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Plastic Ponds



Here’s the word on plastic ponds. Some of it is good, some not so good but it all depends on your situation.

The good news is that plastic ponds come in a variety of sizes so you can fit the smallest pond into a corner of a small garden and you can have a water feature in your garden.

The bad news about this construction method is that while the hole is easy to dig, it is not so easy to get the pond level.

A Deeper Hole


The trick to this is to dig the hole about six inches deeper than you need to and then fill it back up with sand. Create a level surface from end to end and side to side with the sand. Dampen the sand to make it easier to stay in one spot and ensure not only that the bottom your pond is level, that it is flat as well so the pond will sit securely without rocking. Rocking in the winter is not a good idea when the pond is full of water and Mother Nature wants to move it around.

The sand will create a level surface and will also prevent rocks attacking the bottom of your pond when the frost throws them up. You’ll need to dig the hole about a foot wider and longer than your pond for the same reason. You’ll be leveling it from end to end and side to side to get it right. Then you’ll be backfilling the sides with sand to support those sides and the weight of water.

The good news is this is faster and easier than digging a hole for a liner type of pond.

The bad news is that this kind of pond means you have to make decisions about what you’re going to grow in it. Preformed plastic ponds are small. This means they won’t support lots of fish, waterfalls, lilies and other plants. If you try to cram all these things into the pond, you’ll have algae problems like you don’t believe and you’ll be really unhappy and swear that ponds are a pain in the anatomy.

Ecological Balancing Act


Small ponds are harder to balance ecologically but it can be done.

Understand that the larger the pond, the easier it is to garden in. And the biggest plastic pond is still a very small pond in ecological terms.

I’ve had several of these but I installed them in my garden for specific purposes. One was really tiny (about three feet long) and I put it under a crabapple tree for reflective purposes. I also used it to keep some aquarium fish in for the summer. It was way to shaded for lilies and a water pump would only have stirred up things. I added a lot of floating oxygenators to keep it clear and this worked. Not only that but in the fall, I had bumper crops of fish that would breed away all summer.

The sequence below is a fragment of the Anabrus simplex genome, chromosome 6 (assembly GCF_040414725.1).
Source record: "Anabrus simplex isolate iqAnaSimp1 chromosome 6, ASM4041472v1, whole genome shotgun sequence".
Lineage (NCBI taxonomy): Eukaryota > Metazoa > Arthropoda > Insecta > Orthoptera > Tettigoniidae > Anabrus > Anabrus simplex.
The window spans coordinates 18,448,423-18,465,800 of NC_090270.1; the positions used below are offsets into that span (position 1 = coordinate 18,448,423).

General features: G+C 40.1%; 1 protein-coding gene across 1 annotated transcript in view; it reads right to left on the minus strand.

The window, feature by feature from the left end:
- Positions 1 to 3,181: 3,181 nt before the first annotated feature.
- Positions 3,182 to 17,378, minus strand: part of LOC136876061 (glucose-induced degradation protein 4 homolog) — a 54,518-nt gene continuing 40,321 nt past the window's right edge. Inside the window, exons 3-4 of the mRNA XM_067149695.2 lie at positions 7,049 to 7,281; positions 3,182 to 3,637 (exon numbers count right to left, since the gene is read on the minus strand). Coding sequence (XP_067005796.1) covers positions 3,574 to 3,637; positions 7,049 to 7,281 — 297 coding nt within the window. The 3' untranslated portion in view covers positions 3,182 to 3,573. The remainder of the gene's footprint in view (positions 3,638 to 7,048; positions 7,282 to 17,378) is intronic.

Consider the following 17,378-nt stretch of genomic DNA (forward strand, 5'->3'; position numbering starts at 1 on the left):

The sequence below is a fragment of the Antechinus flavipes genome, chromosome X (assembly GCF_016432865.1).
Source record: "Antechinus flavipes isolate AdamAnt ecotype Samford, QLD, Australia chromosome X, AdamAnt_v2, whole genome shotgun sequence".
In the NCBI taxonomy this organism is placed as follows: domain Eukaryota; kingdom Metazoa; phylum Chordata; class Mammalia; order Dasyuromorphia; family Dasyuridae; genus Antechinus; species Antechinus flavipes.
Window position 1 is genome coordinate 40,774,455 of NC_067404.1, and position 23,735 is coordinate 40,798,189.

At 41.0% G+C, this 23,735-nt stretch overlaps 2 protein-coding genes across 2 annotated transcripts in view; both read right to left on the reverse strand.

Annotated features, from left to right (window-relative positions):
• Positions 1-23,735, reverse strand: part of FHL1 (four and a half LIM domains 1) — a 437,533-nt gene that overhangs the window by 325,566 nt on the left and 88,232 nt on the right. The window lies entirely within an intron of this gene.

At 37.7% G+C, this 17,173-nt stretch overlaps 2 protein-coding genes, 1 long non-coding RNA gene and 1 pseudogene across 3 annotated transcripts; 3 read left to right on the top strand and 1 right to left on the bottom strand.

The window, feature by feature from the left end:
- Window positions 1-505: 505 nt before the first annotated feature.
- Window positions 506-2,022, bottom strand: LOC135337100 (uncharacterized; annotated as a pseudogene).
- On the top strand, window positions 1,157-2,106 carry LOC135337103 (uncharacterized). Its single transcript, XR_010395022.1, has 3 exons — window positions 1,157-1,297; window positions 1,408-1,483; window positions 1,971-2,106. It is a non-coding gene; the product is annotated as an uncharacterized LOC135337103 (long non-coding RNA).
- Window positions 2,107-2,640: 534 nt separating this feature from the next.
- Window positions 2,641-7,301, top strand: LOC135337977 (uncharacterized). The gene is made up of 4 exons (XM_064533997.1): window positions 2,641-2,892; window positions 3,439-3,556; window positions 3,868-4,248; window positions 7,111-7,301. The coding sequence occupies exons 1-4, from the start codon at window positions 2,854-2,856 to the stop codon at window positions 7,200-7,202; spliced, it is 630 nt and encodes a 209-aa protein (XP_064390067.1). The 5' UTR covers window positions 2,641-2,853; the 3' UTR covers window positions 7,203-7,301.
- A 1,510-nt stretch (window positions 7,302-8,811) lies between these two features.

I use a slightly larger plastic pond (about 7 feet long) out in the sunshine as an exclamation mark in my perennial border. It was in an area that I wanted to sit and stare at the garden so I put a pond there as well. It served as a watering hole for all the frogs that kept down the pests in the garden and birds used it as well. It was too small for a pump so I used oxygenating plants and a massive tropical lily to cover the water surface and prevent algae. It also was home to some small aquarium fish that didn’t bother the plants (they bred like crazy down there) but did control mosquitoes and ate all the surface algae they could find.

Bigger Is Better


So what would I suggest? Get the biggest one you can afford. Get the heaviest plastic you can find (most of them are OK but there’s a few out there that are really flimsy like a kid’s swimming pool). Don’t bother with a pump and filter; use oxygenators and lilies instead to keep the water clear. If you want a pump, don’t waste your money on lilies because a pump in a pond that size will likely jiggle the lily around so much it will be unhappy and won’t give you your money’s worth on flowers.

Fish & Plastic Ponds


Use small goldfish if you want to see the fish and be prepared to give them all away every year because otherwise you’ll wind up with way too many big goldfish (big goldfish make little goldfish) or use a fish like a rosy barb like I do to control mosquitoes. I don’t feed them by the way, they’re happy on what lands in the pond and the algae that grows on the side.

Or, spend the bucks and build and install a liner pond that is large enough to do plants, fish and water movement. Check the links to the left for construction tips.

Plastic ponds are best suited for specific uses in the garden but you combine those uses (fish/plants/pumps) at your gardening peril. Contrary to what the sales guys will tell you; it is tricky to do all three and keep them all (not to mention you) happy with the outcome. There's just too many variables to balance in a small plastic pond. Sorry to have to burst a bubble but it is better to hear this from me before you spend your money! :-)

If you've got a small plastic pond, then the suggestion is the same - simplify and decide to focus on one of plants, pumps or fish.










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